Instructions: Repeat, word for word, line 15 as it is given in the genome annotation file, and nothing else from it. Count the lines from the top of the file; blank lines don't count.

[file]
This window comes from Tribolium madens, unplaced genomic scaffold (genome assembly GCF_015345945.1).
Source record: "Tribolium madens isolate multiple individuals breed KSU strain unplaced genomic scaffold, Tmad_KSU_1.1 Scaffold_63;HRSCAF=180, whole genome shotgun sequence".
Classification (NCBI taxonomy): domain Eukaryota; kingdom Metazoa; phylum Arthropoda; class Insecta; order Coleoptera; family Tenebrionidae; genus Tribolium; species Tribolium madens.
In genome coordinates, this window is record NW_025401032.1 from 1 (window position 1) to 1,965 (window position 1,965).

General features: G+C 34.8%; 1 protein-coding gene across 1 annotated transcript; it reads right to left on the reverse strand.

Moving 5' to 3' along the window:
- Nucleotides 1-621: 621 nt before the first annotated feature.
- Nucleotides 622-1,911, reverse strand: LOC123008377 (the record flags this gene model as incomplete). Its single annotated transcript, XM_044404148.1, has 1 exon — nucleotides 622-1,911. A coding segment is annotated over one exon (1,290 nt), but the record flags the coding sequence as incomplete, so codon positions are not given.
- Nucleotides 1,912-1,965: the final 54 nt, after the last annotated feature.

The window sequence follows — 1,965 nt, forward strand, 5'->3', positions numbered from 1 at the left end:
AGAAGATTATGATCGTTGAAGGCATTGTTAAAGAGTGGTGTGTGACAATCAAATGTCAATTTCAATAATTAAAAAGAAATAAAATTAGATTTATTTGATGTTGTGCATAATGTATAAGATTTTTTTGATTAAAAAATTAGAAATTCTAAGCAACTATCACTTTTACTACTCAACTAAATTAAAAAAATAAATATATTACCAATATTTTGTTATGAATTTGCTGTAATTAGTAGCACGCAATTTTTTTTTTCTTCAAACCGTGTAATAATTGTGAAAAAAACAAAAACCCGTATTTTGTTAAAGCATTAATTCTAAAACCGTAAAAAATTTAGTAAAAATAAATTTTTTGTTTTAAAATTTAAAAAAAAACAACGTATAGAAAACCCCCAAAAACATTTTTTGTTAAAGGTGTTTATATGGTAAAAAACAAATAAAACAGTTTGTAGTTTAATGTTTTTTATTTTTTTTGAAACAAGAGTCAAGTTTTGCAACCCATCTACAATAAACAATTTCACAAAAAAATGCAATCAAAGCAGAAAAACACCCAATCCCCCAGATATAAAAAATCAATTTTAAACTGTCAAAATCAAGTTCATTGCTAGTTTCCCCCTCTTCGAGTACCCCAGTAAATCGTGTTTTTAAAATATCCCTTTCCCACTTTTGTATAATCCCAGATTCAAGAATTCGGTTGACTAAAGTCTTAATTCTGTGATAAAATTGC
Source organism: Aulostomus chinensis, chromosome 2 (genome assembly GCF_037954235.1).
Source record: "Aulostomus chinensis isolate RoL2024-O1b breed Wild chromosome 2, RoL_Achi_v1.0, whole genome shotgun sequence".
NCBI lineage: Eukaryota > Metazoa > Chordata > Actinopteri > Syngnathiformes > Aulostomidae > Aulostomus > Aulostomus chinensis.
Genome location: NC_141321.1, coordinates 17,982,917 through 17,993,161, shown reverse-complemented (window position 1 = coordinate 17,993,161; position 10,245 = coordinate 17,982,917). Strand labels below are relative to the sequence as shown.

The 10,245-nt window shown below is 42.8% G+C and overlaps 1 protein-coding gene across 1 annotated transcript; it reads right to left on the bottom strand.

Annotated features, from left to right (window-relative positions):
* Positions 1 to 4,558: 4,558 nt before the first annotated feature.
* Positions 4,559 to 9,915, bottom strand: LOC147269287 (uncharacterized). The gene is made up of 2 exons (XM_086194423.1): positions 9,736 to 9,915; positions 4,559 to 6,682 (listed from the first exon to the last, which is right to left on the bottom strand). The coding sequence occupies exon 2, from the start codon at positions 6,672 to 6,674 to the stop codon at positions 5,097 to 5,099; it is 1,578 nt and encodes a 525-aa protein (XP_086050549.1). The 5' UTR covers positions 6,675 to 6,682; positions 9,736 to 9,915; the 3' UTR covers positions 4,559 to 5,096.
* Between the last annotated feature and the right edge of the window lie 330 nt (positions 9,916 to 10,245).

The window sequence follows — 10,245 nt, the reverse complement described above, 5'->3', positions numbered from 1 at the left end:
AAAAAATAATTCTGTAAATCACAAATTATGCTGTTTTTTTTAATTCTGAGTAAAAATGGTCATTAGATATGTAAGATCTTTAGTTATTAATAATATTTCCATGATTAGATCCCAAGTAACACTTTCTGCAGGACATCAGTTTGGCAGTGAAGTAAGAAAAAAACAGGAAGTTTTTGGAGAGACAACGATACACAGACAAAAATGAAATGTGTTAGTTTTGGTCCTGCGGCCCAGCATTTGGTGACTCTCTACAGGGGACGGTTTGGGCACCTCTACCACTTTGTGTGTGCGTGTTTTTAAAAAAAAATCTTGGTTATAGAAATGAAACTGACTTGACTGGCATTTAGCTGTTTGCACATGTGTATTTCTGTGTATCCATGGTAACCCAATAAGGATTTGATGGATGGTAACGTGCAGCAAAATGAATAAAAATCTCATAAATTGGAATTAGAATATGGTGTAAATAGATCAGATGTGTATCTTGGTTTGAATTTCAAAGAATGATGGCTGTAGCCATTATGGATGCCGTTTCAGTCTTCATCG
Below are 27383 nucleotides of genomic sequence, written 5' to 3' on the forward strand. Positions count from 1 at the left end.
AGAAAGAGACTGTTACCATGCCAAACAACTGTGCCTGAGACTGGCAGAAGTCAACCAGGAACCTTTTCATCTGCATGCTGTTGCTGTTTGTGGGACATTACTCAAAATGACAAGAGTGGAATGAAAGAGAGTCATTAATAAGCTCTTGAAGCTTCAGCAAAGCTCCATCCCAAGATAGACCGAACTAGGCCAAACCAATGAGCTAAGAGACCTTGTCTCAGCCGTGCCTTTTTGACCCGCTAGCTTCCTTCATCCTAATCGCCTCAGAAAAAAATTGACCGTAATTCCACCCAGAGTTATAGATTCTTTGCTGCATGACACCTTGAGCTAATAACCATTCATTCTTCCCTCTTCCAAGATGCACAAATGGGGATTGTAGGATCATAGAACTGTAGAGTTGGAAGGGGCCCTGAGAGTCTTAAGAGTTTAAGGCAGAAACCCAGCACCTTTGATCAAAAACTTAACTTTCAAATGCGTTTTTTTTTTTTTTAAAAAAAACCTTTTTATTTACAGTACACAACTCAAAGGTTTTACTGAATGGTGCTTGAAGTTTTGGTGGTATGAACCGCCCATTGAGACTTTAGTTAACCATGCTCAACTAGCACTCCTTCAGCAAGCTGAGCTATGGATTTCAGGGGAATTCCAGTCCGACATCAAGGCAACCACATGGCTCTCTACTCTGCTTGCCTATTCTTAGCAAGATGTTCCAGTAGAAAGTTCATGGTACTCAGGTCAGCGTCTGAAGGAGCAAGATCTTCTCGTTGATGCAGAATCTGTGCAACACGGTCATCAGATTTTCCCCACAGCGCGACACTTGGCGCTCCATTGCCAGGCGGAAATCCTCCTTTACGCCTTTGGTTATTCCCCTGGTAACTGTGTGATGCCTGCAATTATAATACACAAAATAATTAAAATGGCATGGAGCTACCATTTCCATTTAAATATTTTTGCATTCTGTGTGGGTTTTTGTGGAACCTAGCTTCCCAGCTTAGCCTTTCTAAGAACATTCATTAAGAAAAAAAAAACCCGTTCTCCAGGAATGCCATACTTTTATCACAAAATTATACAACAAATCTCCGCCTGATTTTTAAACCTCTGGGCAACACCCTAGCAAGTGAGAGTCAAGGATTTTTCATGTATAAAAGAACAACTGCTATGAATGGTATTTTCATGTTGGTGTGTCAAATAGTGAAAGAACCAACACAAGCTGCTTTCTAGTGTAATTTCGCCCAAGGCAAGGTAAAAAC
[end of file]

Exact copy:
Genome location: NC_141321.1, coordinates 17,982,917 through 17,993,161, shown reverse-complemented (window position 1 = coordinate 17,993,161; position 10,245 = coordinate 17,982,917). Strand labels below are relative to the sequence as shown.